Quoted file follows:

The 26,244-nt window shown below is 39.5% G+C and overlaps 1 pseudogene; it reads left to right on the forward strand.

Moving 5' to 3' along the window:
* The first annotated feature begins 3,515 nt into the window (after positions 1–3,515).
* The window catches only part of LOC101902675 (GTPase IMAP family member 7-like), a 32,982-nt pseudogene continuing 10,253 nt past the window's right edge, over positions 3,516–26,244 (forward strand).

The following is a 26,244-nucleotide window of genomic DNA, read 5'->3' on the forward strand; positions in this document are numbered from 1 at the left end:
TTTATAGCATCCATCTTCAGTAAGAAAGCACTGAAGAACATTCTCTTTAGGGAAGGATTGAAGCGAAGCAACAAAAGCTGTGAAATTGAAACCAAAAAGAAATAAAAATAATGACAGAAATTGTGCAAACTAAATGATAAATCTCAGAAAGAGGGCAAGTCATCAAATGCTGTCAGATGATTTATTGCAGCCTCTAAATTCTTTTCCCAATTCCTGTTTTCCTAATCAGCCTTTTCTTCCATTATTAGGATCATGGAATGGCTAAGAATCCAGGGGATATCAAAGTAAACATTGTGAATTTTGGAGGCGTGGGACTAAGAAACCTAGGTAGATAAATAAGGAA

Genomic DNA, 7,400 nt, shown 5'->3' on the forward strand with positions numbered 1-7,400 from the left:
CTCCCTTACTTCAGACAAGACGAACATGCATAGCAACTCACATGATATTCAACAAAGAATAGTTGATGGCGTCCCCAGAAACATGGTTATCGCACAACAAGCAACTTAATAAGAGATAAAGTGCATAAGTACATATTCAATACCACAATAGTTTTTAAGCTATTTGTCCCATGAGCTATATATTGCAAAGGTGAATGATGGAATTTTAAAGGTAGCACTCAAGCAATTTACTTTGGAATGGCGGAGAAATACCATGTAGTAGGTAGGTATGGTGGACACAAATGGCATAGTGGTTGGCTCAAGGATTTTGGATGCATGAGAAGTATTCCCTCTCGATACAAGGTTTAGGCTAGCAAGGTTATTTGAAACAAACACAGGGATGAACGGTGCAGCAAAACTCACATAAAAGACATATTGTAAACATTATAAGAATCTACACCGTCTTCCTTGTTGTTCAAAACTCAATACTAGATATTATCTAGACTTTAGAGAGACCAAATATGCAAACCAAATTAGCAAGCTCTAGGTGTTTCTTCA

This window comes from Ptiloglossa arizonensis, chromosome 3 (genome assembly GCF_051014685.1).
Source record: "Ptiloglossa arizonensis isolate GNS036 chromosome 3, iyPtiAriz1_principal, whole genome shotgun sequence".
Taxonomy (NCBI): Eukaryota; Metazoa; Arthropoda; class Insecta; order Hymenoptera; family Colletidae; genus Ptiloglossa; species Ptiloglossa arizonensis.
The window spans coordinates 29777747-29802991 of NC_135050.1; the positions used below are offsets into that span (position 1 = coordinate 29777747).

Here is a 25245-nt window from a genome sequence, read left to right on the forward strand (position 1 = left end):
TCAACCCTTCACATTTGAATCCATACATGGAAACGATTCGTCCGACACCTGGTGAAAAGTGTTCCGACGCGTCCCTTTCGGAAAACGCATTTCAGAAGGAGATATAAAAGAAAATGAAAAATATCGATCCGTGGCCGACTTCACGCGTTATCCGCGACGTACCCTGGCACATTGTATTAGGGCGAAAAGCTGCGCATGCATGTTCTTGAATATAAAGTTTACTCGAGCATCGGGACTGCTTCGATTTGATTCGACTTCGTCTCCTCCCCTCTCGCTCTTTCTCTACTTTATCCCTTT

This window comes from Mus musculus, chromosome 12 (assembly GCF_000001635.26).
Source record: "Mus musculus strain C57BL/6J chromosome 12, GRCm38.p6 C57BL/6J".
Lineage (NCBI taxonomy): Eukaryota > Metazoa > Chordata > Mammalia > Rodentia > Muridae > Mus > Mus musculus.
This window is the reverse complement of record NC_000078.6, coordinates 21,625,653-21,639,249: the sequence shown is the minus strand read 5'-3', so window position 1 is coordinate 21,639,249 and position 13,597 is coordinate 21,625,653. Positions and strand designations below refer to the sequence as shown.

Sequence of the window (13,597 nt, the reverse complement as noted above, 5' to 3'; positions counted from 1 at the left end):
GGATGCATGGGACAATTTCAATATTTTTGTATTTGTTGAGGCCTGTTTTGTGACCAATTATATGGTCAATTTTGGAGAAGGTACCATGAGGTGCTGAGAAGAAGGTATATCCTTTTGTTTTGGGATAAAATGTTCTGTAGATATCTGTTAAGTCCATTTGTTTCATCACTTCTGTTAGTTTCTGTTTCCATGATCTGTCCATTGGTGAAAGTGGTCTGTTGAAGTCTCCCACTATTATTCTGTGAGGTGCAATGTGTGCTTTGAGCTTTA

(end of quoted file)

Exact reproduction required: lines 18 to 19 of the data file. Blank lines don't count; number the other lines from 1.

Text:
This window is the reverse complement of record NC_000078.6, coordinates 21,625,653-21,639,249: the sequence shown is the minus strand read 5'-3', so window position 1 is coordinate 21,639,249 and position 13,597 is coordinate 21,625,653. Positions and strand designations below refer to the sequence as shown.

Sequence of the window (13,597 nt, the reverse complement as noted above, 5' to 3'; positions counted from 1 at the left end):